Amazon Customer says: "Excellent"
    "Incredibly disjointed"

    Maybe it's the timeframe... Or maybe it's the writing. This book jumps all over the place, failing to keep any narative alive for very long. The author uses the barest of segues to move rapidly from topic to another. I feel like I never got any in-depth knowledge about anything.

    The narator exacerbates this with badly pieced-together snippets of reading. The tone of voice changes radically as he picks the book back up and then switches a couple sentences later. At some points it feels like the audio editor was trying to remove "white space" like you hear in some radio ads, trying to get as much in as possible in 30 seconds.

    0 of 0 people found this review helpful
  • The Count of Monte Cristo

    • UNABRIDGED (47 hrs)
    • By Alexandre Dumas
    • Narrated By John Lee

    Dashing young Edmond Dantès has everything: a fine reputation, an appointment as captain of a ship, and the heart of a beautiful woman. But his perfect life is shattered when three jealous friends conspire to destroy him. Falsely accused of a political crime, Dantès is locked away for life in the infamous Chateau d'If prison. But it is there that Dantès learns of a vast hidden treasure.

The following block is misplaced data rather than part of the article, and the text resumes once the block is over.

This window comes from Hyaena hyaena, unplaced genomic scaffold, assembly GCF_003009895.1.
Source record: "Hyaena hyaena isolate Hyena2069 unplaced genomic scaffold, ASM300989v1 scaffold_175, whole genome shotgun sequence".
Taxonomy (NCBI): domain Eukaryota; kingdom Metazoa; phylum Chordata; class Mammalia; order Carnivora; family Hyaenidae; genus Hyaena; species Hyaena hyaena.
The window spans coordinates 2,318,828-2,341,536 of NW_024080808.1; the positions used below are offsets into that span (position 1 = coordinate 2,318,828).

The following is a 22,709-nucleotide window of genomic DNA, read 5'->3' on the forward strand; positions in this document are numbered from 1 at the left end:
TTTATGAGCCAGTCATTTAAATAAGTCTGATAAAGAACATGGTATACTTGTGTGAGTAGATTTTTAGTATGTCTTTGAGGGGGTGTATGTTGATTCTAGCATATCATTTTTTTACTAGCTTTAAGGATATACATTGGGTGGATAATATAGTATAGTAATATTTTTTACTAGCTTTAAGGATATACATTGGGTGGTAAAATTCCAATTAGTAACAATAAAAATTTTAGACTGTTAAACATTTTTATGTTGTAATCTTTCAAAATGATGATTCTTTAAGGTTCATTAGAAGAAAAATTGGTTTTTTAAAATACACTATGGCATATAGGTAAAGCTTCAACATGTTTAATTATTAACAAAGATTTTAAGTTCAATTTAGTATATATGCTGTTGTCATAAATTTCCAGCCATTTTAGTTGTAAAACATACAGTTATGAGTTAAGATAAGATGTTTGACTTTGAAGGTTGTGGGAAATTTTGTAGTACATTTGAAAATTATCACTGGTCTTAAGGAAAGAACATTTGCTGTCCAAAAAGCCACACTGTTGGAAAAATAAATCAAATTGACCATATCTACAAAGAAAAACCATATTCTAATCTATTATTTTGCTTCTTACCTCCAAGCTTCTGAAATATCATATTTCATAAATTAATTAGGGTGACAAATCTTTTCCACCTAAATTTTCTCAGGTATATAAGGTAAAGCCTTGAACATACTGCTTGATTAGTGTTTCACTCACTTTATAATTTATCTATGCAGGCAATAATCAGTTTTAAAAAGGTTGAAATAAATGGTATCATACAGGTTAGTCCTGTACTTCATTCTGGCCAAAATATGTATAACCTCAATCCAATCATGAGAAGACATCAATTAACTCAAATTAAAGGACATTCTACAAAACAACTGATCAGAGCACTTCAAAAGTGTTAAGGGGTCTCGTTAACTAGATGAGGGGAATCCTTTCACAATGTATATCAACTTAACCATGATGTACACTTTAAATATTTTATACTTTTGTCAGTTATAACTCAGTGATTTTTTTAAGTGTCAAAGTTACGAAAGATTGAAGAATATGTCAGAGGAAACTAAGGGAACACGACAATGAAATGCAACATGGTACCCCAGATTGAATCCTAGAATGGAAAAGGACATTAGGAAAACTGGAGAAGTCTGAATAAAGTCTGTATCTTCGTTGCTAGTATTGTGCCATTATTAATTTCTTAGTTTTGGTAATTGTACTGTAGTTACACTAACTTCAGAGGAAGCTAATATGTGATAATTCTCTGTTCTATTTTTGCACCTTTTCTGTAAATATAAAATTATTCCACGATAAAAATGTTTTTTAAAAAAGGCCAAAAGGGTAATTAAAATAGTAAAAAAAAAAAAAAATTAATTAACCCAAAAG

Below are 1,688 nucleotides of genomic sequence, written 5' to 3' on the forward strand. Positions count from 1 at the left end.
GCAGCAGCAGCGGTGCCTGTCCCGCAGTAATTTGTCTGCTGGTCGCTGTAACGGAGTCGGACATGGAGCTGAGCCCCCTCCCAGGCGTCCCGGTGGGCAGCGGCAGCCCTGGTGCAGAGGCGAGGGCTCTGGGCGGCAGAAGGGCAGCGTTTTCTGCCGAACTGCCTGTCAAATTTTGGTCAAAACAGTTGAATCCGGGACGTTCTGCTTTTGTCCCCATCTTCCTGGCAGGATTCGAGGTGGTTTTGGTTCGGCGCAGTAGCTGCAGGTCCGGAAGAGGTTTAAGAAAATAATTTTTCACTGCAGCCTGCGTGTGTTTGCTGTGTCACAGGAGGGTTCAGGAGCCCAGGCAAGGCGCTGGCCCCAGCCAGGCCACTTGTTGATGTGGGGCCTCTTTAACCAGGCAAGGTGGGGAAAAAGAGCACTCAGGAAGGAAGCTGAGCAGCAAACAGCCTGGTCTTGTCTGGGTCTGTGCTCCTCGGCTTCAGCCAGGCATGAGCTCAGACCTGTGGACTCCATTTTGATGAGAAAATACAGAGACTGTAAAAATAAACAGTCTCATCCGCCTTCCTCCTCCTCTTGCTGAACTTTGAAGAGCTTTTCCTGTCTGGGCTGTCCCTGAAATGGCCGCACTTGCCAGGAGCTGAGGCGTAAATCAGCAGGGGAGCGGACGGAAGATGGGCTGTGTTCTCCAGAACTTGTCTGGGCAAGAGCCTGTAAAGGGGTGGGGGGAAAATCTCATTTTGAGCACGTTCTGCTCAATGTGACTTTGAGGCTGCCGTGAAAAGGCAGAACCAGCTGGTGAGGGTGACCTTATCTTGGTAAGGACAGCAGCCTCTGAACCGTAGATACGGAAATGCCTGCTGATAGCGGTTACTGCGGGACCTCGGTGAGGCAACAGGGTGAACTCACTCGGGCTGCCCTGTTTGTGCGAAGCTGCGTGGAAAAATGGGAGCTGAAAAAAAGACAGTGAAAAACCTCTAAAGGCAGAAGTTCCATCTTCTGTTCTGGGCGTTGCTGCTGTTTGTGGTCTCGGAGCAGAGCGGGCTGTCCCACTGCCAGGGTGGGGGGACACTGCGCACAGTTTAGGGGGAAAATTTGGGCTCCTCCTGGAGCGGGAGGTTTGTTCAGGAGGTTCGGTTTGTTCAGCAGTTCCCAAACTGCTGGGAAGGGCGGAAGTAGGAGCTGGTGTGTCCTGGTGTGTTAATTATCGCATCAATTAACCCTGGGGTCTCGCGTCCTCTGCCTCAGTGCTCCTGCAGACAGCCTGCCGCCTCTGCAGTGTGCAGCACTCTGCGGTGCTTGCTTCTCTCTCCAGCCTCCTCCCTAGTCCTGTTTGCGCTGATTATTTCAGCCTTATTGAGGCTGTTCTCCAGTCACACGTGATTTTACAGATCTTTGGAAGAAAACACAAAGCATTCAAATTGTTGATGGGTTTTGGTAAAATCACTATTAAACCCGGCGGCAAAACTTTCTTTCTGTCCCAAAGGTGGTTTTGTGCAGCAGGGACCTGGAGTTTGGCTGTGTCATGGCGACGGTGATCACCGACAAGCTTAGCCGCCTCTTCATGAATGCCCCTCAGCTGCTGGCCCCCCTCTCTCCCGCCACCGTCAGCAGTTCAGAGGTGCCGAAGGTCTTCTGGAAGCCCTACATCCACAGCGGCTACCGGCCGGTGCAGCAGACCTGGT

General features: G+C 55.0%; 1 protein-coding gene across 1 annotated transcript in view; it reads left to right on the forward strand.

Ramon says: "A true Time-machine"
    "Narration is the best I've heard"

    Just a review of the narration. It is the best ever. He does a different voice for every character. It's unbelievably well-done. If you're going to listen for almost 50 hours, this guys makes it worth it.

    1 of 1 people found this review helpful
  • The Day of the Jackal

    • UNABRIDGED (15 hrs and 5 mins)
    • By Frederick Forsyth
    • Narrated By Richard Brown

    Charles de Gaulle's withdrawal from Algeria invoked fury, but six assassination attempts had failed against the general. This novel postulates that the seventh, mostly deadly attempt involved a professional killer-for-hire who would be unknown to the French police. His code name: Jackal. His price: half a million dollars. His demand: total secrecy, even from his employers.

    Rebecca says: "intriguing novel, flawed narration"
    "Horrible narration"